Many families may well find an account of a kindergarten child stealing a little bit familiar and more than slightly disquieting. The authors themselves know this sort of thing both from firsthand experience with their own children and from accounts narrated by other parents. Most children, and certainly almost all five-year-olds, who take a candy bar from a store are not destined for a life of crime. In the remarks that follow, we are going to shine the light on the somewhat hidden corners of Sam's experience and sketch the bigger picture of this child's stealing—which is much more charged than a search for the instant gratification of a chocolate bar. As we follow the trail of motivation, so to speak, we will illuminate the ways in which integrity figures into this scenario, including some perhaps not completely expected ways. We begin, therefore, with a consideration of the most pressing issue of a five-year-old's life: the transition that consists of starting school.

First Day(s) of School

Who among us can forget our introduction to school? Strange kids everywhere. The unknown teacher. A foreign room. Abandonment. Fear. Astonishment. Milk and cookies. Structured playtime. New friends. Scissors and paper and hamsters and kickballs. Your own hook for your coat. Your own special toy or blanket or book that you cling to.

    Even though many children attend preschool, kindergarten is still a great divider in our lives, when we take the first steps out of the absolutely secure world that is home into the new world fraught with mystery. As a marker in our development, it rivals, on one end, learning to crawl and, on the other, learning to drive a car. The whole world opens up before our eyes, and we are in it in a new way.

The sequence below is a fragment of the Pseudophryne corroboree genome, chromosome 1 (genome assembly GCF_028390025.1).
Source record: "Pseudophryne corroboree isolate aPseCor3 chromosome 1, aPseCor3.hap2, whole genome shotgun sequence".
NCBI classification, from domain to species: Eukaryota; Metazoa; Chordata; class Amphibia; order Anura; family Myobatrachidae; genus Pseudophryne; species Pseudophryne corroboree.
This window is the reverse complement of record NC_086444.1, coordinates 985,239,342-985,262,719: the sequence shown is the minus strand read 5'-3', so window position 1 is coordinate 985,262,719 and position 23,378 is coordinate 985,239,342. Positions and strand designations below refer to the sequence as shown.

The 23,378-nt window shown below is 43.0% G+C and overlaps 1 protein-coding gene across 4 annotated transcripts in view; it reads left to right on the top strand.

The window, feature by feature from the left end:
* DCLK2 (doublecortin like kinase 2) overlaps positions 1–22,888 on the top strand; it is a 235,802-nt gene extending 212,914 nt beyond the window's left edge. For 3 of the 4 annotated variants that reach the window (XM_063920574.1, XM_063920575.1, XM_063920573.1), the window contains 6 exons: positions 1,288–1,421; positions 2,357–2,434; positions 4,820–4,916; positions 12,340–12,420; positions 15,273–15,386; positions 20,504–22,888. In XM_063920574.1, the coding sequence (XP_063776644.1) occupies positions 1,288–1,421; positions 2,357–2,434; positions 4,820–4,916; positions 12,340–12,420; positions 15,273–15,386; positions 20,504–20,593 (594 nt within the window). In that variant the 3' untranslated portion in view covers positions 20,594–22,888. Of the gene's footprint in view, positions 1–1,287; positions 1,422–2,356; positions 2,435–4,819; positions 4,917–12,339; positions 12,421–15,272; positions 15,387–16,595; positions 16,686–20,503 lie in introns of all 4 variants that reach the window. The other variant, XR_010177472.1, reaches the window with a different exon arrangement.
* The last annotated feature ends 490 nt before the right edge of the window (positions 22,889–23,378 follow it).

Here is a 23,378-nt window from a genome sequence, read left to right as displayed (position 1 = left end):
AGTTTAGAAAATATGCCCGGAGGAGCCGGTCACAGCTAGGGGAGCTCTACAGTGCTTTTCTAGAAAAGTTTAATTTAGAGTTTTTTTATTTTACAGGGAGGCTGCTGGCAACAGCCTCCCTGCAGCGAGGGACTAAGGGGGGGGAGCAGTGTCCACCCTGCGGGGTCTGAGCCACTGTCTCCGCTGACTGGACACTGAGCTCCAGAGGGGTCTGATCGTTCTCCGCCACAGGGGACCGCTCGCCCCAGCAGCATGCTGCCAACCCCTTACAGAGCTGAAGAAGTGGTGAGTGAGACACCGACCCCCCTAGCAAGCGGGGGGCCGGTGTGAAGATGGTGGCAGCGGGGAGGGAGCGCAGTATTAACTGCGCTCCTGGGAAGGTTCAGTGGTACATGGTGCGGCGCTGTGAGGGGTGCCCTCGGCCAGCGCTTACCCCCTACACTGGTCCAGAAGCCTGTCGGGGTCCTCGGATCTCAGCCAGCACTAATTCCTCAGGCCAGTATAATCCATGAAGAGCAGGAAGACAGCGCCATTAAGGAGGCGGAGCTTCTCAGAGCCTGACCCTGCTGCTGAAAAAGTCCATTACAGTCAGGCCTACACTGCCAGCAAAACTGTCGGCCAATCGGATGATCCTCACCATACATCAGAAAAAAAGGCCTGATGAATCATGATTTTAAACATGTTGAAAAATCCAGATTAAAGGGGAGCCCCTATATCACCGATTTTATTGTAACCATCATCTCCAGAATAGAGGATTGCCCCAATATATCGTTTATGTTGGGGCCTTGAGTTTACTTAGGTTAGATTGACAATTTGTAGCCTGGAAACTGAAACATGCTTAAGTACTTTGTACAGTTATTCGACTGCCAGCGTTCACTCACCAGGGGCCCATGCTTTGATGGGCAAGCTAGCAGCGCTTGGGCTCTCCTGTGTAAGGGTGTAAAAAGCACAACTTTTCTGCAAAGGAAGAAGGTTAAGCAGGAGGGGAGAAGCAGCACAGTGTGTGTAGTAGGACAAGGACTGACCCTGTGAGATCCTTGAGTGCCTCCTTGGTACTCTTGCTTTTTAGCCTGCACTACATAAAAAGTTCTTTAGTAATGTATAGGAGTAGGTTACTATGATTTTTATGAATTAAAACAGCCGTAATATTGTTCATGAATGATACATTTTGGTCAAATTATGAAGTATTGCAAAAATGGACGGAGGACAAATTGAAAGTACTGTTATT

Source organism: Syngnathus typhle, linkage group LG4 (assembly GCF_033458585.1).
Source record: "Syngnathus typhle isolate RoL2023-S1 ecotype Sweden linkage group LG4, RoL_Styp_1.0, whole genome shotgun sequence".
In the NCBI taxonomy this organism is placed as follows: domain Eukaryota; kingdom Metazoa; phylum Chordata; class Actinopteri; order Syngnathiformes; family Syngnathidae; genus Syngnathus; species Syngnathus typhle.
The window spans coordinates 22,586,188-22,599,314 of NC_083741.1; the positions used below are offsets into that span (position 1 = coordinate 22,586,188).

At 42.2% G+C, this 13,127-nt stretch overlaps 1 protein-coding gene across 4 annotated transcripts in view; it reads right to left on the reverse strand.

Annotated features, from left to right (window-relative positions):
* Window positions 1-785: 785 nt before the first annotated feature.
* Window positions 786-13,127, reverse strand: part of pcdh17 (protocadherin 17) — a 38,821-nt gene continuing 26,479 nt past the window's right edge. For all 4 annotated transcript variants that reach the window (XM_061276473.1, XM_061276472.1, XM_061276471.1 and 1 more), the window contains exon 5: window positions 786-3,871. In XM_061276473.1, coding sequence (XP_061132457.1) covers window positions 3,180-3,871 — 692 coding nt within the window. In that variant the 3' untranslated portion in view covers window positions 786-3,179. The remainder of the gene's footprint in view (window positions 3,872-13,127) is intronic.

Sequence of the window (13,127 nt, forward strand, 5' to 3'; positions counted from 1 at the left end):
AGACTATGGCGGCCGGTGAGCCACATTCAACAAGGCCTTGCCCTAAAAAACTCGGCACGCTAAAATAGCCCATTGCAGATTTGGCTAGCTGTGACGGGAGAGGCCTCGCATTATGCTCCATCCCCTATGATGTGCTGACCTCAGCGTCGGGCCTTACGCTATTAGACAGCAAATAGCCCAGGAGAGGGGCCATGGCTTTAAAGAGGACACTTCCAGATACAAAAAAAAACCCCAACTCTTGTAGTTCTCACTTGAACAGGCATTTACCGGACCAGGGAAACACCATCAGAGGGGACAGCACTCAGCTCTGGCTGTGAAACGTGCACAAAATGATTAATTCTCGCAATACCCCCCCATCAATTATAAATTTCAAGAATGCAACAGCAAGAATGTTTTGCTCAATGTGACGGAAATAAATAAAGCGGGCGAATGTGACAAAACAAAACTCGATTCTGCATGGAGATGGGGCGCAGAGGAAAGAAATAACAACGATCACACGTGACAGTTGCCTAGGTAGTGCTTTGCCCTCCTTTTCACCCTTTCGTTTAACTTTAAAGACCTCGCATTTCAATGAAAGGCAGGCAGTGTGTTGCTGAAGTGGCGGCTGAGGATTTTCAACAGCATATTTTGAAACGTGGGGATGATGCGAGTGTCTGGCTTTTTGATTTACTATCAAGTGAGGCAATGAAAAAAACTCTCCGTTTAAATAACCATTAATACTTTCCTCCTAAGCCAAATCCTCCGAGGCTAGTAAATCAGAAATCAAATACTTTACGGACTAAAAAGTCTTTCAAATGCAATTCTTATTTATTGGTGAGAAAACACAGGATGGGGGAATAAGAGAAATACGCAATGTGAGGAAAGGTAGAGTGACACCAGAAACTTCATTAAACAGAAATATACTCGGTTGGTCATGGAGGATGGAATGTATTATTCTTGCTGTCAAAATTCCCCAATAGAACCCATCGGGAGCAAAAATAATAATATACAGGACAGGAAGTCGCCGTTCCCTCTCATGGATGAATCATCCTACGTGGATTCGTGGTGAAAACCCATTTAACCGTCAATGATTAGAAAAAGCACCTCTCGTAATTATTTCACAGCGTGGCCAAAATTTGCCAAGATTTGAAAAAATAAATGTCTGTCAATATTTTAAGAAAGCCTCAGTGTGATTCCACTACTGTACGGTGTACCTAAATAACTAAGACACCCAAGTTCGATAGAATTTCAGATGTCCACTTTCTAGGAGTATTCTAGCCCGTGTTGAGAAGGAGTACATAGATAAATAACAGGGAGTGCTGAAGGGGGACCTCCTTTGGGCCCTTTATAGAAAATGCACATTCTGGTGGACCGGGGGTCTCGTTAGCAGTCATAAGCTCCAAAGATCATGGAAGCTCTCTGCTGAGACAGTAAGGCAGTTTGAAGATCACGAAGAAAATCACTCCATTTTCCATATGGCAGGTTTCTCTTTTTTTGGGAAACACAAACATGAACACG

The first days of every school year (even through high school) have a lot in common with the first days of kindergarten. As a parent, therefore, expect the vulnerabilities and regressions and the acting out—which begin to take place even before the time school begins. The transition from summer to school is enormous for every child and, therefore, for every family. So do not get thrown off when you witness bouts of crying, or flare-ups of anger, or sudden onsets of coughing, or a return to a timidity that you believed had been outgrown. On the other hand, do not underestimate what is going on, either. Remember that what they are experiencing feels very real, and what they need from you is an acknowledgment of their turmoil, your presence, and your reassurance that they will be fine when they go to school the next day. The transition, to kindergarten in particular, lasts longer than one day; it will take weeks, and even longer, for your children to become acclimated to this new environment.